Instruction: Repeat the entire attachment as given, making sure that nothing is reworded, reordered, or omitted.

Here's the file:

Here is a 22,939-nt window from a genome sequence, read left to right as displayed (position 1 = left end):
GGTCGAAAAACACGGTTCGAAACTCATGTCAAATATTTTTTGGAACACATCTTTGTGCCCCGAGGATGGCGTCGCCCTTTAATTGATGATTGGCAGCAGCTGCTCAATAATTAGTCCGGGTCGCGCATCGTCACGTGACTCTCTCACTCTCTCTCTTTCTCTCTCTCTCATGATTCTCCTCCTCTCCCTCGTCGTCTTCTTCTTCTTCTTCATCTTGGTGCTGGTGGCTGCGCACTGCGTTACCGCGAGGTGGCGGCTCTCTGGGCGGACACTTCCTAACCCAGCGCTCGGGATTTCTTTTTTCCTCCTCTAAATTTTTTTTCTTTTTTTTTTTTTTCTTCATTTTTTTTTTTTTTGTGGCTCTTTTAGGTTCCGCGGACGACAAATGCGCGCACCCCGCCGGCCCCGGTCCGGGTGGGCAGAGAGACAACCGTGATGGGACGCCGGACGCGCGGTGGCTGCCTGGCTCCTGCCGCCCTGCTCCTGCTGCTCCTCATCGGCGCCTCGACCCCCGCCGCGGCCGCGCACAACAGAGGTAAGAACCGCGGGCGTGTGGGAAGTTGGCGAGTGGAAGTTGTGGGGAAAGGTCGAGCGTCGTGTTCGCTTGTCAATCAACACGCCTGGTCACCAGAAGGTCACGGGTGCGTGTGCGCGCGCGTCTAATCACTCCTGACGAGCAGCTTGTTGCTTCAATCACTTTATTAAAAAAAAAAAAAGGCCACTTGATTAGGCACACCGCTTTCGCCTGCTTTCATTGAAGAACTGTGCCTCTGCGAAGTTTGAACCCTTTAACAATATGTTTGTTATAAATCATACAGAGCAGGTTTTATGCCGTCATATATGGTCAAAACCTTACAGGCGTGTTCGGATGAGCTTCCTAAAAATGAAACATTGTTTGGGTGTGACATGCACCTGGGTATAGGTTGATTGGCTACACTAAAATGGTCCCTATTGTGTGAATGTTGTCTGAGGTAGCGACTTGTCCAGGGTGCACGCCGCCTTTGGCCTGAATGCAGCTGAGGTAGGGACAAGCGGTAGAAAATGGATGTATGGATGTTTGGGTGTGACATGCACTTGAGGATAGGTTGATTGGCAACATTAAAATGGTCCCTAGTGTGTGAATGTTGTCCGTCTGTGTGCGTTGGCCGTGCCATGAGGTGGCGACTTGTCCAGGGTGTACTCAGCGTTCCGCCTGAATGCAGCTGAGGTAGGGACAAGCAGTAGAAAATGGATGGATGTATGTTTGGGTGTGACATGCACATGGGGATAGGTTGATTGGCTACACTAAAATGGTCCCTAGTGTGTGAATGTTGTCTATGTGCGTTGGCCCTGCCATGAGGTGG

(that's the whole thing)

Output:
Here is a 22,939-nt window from a genome sequence, read left to right as displayed (position 1 = left end):
GGTCGAAAAACACGGTTCGAAACTCATGTCAAATATTTTTTGGAACACATCTTTGTGCCCCGAGGATGGCGTCGCCCTTTAATTGATGATTGGCAGCAGCTGCTCAATAATTAGTCCGGGTCGCGCATCGTCACGTGACTCTCTCACTCTCTCTCTTTCTCTCTCTCTCATGATTCTCCTCCTCTCCCTCGTCGTCTTCTTCTTCTTCTTCATCTTGGTGCTGGTGGCTGCGCACTGCGTTACCGCGAGGTGGCGGCTCTCTGGGCGGACACTTCCTAACCCAGCGCTCGGGATTTCTTTTTTCCTCCTCTAAATTTTTTTTCTTTTTTTTTTTTTTCTTCATTTTTTTTTTTTTTGTGGCTCTTTTAGGTTCCGCGGACGACAAATGCGCGCACCCCGCCGGCCCCGGTCCGGGTGGGCAGAGAGACAACCGTGATGGGACGCCGGACGCGCGGTGGCTGCCTGGCTCCTGCCGCCCTGCTCCTGCTGCTCCTCATCGGCGCCTCGACCCCCGCCGCGGCCGCGCACAACAGAGGTAAGAACCGCGGGCGTGTGGGAAGTTGGCGAGTGGAAGTTGTGGGGAAAGGTCGAGCGTCGTGTTCGCTTGTCAATCAACACGCCTGGTCACCAGAAGGTCACGGGTGCGTGTGCGCGCGCGTCTAATCACTCCTGACGAGCAGCTTGTTGCTTCAATCACTTTATTAAAAAAAAAAAAAGGCCACTTGATTAGGCACACCGCTTTCGCCTGCTTTCATTGAAGAACTGTGCCTCTGCGAAGTTTGAACCCTTTAACAATATGTTTGTTATAAATCATACAGAGCAGGTTTTATGCCGTCATATATGGTCAAAACCTTACAGGCGTGTTCGGATGAGCTTCCTAAAAATGAAACATTGTTTGGGTGTGACATGCACCTGGGTATAGGTTGATTGGCTACACTAAAATGGTCCCTATTGTGTGAATGTTGTCTGAGGTAGCGACTTGTCCAGGGTGCACGCCGCCTTTGGCCTGAATGCAGCTGAGGTAGGGACAAGCGGTAGAAAATGGATGTATGGATGTTTGGGTGTGACATGCACTTGAGGATAGGTTGATTGGCAACATTAAAATGGTCCCTAGTGTGTGAATGTTGTCCGTCTGTGTGCGTTGGCCGTGCCATGAGGTGGCGACTTGTCCAGGGTGTACTCAGCGTTCCGCCTGAATGCAGCTGAGGTAGGGACAAGCAGTAGAAAATGGATGGATGTATGTTTGGGTGTGACATGCACATGGGGATAGGTTGATTGGCTACACTAAAATGGTCCCTAGTGTGTGAATGTTGTCTATGTGCGTTGGCCCTGCCATGAGGTGG